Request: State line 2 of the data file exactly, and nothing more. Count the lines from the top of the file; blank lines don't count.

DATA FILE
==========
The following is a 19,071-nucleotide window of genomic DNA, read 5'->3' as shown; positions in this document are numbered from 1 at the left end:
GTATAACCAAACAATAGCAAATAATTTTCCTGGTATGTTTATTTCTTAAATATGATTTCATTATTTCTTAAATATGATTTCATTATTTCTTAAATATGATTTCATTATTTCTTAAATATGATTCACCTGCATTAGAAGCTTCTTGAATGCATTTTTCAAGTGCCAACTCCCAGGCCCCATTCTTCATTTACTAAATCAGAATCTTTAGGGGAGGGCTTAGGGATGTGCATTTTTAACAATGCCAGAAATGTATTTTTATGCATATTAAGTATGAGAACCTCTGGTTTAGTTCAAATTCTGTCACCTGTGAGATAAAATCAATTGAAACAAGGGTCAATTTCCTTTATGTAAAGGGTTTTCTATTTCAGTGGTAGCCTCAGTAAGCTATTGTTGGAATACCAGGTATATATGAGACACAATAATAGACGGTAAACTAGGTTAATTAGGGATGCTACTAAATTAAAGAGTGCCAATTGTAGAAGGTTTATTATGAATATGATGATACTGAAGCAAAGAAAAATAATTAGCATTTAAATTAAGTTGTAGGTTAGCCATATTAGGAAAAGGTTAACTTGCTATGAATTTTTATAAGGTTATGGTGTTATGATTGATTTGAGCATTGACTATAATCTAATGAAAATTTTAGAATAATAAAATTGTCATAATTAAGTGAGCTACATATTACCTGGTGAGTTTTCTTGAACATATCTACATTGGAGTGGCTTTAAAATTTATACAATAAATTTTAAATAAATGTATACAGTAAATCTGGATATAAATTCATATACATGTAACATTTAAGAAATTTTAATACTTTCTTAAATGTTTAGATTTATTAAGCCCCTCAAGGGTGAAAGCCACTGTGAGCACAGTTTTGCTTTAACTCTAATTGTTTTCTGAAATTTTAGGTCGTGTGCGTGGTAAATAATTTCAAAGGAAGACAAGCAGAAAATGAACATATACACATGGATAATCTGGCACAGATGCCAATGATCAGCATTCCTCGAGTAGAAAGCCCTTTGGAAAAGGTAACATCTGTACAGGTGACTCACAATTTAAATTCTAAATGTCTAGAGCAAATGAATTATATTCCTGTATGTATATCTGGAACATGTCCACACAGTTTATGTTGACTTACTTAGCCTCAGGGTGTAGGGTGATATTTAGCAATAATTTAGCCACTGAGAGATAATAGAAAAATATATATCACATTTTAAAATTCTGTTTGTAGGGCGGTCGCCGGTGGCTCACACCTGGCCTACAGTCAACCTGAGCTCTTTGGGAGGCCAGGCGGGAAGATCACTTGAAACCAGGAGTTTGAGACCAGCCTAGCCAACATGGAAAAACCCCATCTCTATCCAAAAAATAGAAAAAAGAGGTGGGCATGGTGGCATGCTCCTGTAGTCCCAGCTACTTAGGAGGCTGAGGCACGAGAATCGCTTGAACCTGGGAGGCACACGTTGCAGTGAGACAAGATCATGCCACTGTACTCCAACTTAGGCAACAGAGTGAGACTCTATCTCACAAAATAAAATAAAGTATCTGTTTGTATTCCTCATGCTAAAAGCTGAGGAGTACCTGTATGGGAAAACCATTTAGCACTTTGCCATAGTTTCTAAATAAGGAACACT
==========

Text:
GTATAACCAAACAATAGCAAATAATTTTCCTGGTATGTTTATTTCTTAAATATGATTTCATTATTTCTTAAATATGATTTCATTATTTCTTAAATATGATTTCATTATTTCTTAAATATGATTCACCTGCATTAGAAGCTTCTTGAATGCATTTTTCAAGTGCCAACTCCCAGGCCCCATTCTTCATTTACTAAATCAGAATCTTTAGGGGAGGGCTTAGGGATGTGCATTTTTAACAATGCCAGAAATGTATTTTTATGCATATTAAGTATGAGAACCTCTGGTTTAGTTCAAATTCTGTCACCTGTGAGATAAAATCAATTGAAACAAGGGTCAATTTCCTTTATGTAAAGGGTTTTCTATTTCAGTGGTAGCCTCAGTAAGCTATTGTTGGAATACCAGGTATATATGAGACACAATAATAGACGGTAAACTAGGTTAATTAGGGATGCTACTAAATTAAAGAGTGCCAATTGTAGAAGGTTTATTATGAATATGATGATACTGAAGCAAAGAAAAATAATTAGCATTTAAATTAAGTTGTAGGTTAGCCATATTAGGAAAAGGTTAACTTGCTATGAATTTTTATAAGGTTATGGTGTTATGATTGATTTGAGCATTGACTATAATCTAATGAAAATTTTAGAATAATAAAATTGTCATAATTAAGTGAGCTACATATTACCTGGTGAGTTTTCTTGAACATATCTACATTGGAGTGGCTTTAAAATTTATACAATAAATTTTAAATAAATGTATACAGTAAATCTGGATATAAATTCATATACATGTAACATTTAAGAAATTTTAATACTTTCTTAAATGTTTAGATTTATTAAGCCCCTCAAGGGTGAAAGCCACTGTGAGCACAGTTTTGCTTTAACTCTAATTGTTTTCTGAAATTTTAGGTCGTGTGCGTGGTAAATAATTTCAAAGGAAGACAAGCAGAAAATGAACATATACACATGGATAATCTGGCACAGATGCCAATGATCAGCATTCCTCGAGTAGAAAGCCCTTTGGAAAAGGTAACATCTGTACAGGTGACTCACAATTTAAATTCTAAATGTCTAGAGCAAATGAATTATATTCCTGTATGTATATCTGGAACATGTCCACACAGTTTATGTTGACTTACTTAGCCTCAGGGTGTAGGGTGATATTTAGCAATAATTTAGCCACTGAGAGATAATAGAAAAATATATATCACATTTTAAAATTCTGTTTGTAGGGCGGTCGCCGGTGGCTCACACCTGGCCTACAGTCAACCTGAGCTCTTTGGGAGGCCAGGCGGGAAGATCACTTGAAACCAGGAGTTTGAGACCAGCCTAGCCAACATGGAAAAACCCCATCTCTATCCAAAAAATAGAAAAAAGAGGTGGGCATGGTGGCATGCTCCTGTAGTCCCAGCTACTTAGGAGGCTGAGGCACGAGAATCGCTTGAACCTGGGAGGCACACGTTGCAGTGAGACAAGATCATGCCACTGTACTCCAACTTAGGCAACAGAGTGAGACTCTATCTCACAAAATAAAATAAAGTATCTGTTTGTATTCCTCATGCTAAAAGCTGAGGAGTACCTGTATGGGAAAACCATTTAGCACTTTGCCATAGTTTCTAAATAAGGAACACT